Excellent, now you know what a FOR loop is, and you know how to use an IF statement inside a FOR loop. Let us use these two pieces of knowledge to do something more complicated.

Here we use FOR loops and IF statements to model the growth of a population of cells. We will consider a model where we start with a given number of cells, we know the birth-rate and the death-rate, and we try to see what happens to the number of cells over time.

To add IF statements, we will consider a rather biologically suspicious variation on the model. But first, let us play with the simple birth/death rate model.

We begin by creating a variable `n0`

(starting number of
cells), and two rate variables `b`

and `d`

(respectively birth and death rates). We set these to some arbitrary
values:

n0=100; b=0.01; d=0.05;

Now we write a loop that calculates the number of cells over time. Say at time t=1h, the number of cells is n0, and we simulate until t=5000h:

n=zeros(1,5000); for t=1:5000 if(t==1); n(t)=n0; else n(t)=n(t-1)+b*n(t-1)-d*n(t-1); end end

Why did we need to treat the case t=1 separately?

Now let us plot the results:

plot(n)

It is clear that the number of cells dies out exponentially (because the death rate is larger than the birth rate).

Now we add two new rules:

- If the number of cells drops below 100, double the birth rate and halve the death rate.
- If the number of cells grows above 1 million, double the death rate and halve the birth rate.

Although these rules sound arbitrary, we can still add them to our little matlab loop and see what happens:

n=zeros(1,5000); for t=1:5000 if(t==1); n(t)=n0; else n(t)=n(t-1)+b*n(t-1)-d*n(t-1); end if(n(t)>1e6); d=2*d; b=b/2; end if(n(t)<1e2); d=d/2; b=b*2; end end

If you plot the results, you should be able to see a funky dynamic to the cell number, a bit aperiodic like so:

Now we are going to try to solve an actual problem using FOR loops and IF statements.

The problem is the following:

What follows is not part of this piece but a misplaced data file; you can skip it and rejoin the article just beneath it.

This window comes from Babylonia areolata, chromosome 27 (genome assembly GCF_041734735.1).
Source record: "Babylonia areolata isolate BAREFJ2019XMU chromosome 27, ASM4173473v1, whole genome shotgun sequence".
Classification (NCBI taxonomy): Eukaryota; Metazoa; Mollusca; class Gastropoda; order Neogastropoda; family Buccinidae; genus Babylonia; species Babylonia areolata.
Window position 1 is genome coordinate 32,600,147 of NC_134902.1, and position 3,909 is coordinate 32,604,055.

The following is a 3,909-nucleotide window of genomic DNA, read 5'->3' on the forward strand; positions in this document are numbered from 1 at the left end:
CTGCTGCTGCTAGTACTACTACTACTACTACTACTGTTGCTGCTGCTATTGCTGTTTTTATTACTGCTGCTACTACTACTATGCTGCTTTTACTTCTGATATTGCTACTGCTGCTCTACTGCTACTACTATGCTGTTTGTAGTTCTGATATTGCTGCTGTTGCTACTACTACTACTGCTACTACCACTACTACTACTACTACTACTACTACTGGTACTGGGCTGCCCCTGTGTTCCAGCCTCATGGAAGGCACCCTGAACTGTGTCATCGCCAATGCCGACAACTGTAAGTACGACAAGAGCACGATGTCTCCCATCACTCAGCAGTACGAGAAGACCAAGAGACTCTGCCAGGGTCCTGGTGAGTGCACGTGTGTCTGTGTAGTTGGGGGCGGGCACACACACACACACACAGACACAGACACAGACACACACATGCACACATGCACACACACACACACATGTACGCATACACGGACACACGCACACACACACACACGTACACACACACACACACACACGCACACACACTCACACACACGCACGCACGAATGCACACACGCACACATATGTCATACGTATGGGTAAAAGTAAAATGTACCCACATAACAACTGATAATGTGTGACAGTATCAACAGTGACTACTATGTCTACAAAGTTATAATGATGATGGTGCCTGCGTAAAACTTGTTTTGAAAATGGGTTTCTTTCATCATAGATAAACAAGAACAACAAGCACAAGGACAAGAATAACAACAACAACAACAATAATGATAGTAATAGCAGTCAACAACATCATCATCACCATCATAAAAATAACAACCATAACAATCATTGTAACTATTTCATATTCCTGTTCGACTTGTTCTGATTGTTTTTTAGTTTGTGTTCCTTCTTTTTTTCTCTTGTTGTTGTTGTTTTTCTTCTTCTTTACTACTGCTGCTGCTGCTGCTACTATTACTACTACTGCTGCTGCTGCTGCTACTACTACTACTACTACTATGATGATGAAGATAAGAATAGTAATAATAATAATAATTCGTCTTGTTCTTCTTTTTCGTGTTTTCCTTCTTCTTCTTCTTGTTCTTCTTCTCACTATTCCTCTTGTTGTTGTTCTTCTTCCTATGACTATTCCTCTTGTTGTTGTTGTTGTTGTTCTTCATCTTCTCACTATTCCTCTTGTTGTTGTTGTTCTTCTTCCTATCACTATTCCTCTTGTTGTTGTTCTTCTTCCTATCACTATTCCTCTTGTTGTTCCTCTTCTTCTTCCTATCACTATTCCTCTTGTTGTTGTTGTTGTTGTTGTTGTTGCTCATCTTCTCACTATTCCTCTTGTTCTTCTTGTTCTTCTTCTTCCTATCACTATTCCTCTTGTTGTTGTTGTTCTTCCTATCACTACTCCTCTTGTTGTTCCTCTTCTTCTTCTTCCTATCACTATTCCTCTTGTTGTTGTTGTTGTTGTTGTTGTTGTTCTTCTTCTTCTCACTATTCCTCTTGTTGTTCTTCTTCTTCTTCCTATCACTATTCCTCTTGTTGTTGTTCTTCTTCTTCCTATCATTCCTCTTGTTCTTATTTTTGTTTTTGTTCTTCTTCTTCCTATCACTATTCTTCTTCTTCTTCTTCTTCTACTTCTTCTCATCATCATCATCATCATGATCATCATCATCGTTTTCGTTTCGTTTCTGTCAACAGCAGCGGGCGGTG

Find the values of x between -π and π where sin(x^{2})+tan(x/10) is zero

If we plot this function you can see that it crosses zero a few times:

x=linspace(-pi,pi,10000); y=sin(x.^2)+tan(x/10); plot(x,y) grid on

Now let's try to solve the problem. If you are feeling brave you can stop reading now and try to solve it yourself.

First we define a vector x like we did above for plotting:

x=linspace(-pi,pi,10000);

Then we write a loop over the values of x, where we calculate the value
of the function `f(x)=sin(x`

and
check whether ^{2})+tan(x/10)`f(x)`

changed from a positive to a negative
value or vice versa. If it has done so, then it must have passed through
zero (unless the function jiggles about very rapidly, which it
doesn't):

v=[]; for i=2:length(x) y1 = sin(x(i-1)^2)+tan(x(i-1)/10); y2 = sin(x(i)^2)+tan(x(i)/10); if( sign(y1*y2)<0 ) z=(x(i-1)+x(i))/2; v=[v z]; end end

Well, that is a lot of new commands! Let's start from the top:

We started with `v=[]`

. This vector is going to store
the values of x for which f(x) is zero. But it starts as an empty
vector that we are going to fill as we go along in the loop.

Then we loop, starting at i=2 (can you see why?)

We calculate the value of f(x) at the current and previous position.

We calculate the sign of their product. This sign will only be negative if one of them is negative and the other positive (doesn't matter which). This means we have crossed zero!

We then calculate the value of x for which the crossing happens (we call it z). We approximate this with the middle point between the current and previous x position. This is an approximation of course, and can get better if x has a much higher 'resolution'.

We append this value z to the vector v and carry on till the end of the loop.

Now let's plot the function and the values at which it crosses zero:

figure,hold on plot(x,y); plot(v,0,'ro'); grid on

You should be able to see this:

**Final note:** MATLAB programming can be very elegant. The
examples above are meant to illustrate the use of FOR loops and IF
statements, but these loops are not always necessary to solve these types of
problems. For
example, this last problem of finding zero crossings can be solved
with this two-liner:

y = sin(x.^2)+tan(x/10); v = x(abs(diff(sign(y)))==2);

The End.

Created by Saad Jbabdi (saad@fmrib.ox.ac.uk)